How to automate allowing apps to determine location

New Contributor II

I needed to be able to script allowing an app (a command line utility called LocateMe, available on GitHub) to determine location on Macs running El Capitan. In other words, I needed to automate getting the box checked next to the app name in System Preferences > Security & Privacy > Location Services: "Allow the apps below to determine your location." I found a few recipes people apparently had working in previous iterations of OS X, but I couldn't get any of them to work in El Capitan. After some trial and error I cobbled together a method that is working for me and thought I'd share it here.

First, manually authorize your app on a Mac by checking that Location Services checkbox. Now we're going to capture the resulting lines from the plist file where locationd's settings are stored. First, convert it from binary to xml:

sudo plutil -convert xml1 /var/db/locationd/clients.plist

Next, edit the file and copy out the block of <key> and <dict> lines referring to the app you just authorized.

Now here's the automate-able method for authorizing the same app on another Mac without clicking that checkbox. Do the following steps on a Mac that hasn't yet had the app authorized. First, unload locationd:

sudo launchctl unload /System/Library/LaunchDaemons/

Next, you can do one of two things. Either convert locationd's binary plist file to xml and edit it:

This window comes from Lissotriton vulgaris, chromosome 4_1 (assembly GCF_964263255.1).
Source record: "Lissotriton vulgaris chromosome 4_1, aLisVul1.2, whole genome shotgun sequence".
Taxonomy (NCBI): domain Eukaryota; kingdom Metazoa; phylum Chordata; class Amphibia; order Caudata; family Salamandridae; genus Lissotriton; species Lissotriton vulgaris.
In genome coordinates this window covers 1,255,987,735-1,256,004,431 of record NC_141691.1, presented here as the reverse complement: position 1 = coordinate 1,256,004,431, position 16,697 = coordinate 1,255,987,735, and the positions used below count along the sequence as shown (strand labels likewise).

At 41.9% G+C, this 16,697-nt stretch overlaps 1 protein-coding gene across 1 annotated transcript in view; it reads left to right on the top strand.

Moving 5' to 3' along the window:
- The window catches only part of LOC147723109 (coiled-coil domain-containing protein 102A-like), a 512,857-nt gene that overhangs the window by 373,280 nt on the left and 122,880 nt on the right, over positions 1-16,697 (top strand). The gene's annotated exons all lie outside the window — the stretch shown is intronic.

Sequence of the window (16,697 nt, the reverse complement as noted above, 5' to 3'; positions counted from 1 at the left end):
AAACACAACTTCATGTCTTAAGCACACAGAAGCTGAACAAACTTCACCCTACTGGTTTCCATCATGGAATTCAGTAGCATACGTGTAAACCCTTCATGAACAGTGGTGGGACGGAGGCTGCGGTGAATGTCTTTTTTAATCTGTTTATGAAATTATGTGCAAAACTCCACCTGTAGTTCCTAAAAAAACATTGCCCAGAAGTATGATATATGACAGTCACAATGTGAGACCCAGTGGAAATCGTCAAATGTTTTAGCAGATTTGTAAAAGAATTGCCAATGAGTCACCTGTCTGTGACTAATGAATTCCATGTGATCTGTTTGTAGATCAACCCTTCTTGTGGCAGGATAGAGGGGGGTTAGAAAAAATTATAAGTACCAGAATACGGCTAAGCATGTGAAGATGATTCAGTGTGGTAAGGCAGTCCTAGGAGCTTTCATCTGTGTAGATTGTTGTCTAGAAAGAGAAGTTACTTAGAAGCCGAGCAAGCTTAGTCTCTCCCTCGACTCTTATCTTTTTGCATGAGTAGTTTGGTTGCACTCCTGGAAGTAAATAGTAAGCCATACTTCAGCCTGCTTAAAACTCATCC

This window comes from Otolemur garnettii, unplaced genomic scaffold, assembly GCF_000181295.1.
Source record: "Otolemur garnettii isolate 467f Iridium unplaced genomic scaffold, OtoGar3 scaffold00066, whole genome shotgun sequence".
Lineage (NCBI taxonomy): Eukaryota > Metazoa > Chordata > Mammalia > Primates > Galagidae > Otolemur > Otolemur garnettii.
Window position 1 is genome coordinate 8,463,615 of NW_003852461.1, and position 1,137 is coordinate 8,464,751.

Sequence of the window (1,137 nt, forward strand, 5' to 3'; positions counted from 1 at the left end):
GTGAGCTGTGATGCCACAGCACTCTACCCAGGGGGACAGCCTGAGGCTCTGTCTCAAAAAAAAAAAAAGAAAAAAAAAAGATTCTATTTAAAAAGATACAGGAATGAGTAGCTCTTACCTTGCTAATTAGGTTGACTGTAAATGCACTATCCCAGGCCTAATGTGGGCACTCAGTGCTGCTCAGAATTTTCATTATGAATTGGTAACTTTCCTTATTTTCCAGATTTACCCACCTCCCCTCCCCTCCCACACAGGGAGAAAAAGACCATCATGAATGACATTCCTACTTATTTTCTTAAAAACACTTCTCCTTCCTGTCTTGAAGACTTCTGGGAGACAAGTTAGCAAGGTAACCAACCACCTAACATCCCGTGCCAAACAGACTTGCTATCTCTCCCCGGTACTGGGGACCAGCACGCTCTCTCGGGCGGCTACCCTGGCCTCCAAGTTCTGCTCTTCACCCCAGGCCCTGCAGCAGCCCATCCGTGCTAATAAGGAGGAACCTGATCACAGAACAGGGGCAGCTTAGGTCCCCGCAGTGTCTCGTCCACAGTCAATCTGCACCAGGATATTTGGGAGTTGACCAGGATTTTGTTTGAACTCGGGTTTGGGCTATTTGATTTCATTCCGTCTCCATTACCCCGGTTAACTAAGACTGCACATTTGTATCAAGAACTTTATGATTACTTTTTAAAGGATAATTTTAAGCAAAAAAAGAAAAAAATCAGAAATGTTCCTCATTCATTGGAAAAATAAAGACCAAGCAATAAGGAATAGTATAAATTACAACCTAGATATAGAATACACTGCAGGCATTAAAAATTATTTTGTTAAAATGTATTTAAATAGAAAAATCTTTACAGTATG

sudo plutil -convert xml1 /var/db/locationd/clients.plist
sudo vi /var/db/locationd/clients.plist

and insert the lines you captured after manually authorizing the app on the first Mac. Or alternatively, you can just delete the existing clients.plist and replace it with one that contains the necessary lines for the app you want to authorize. Now convert it back to binary:

sudo plutil -convert binary1 clients.plist

And finally, reload locationd:

sudo launchctl load /System/Library/LaunchDaemons/

Voila. Go open System Preferences > Security & Privacy > Privacy > Location Services, and you should see your app authorized.

The two keys to making this work seemed to be: 1) unloading locationd before messing with clients.plist (just killing locationd after modifying clients.plist didn't work), and 2) editing or replacing the clients.plist file itself, rather than using the 'defaults write' command, which I spent some time trying to get working. (With the right 'defaults write' syntax, I was able to get clients.plist looking exactly like the one on the manually-authorized Mac, but it still didn't work.) Hope somebody finds this as useful as I did.


Contributor II

Would plistbuddy work better than converting the plist to xml and back to binary?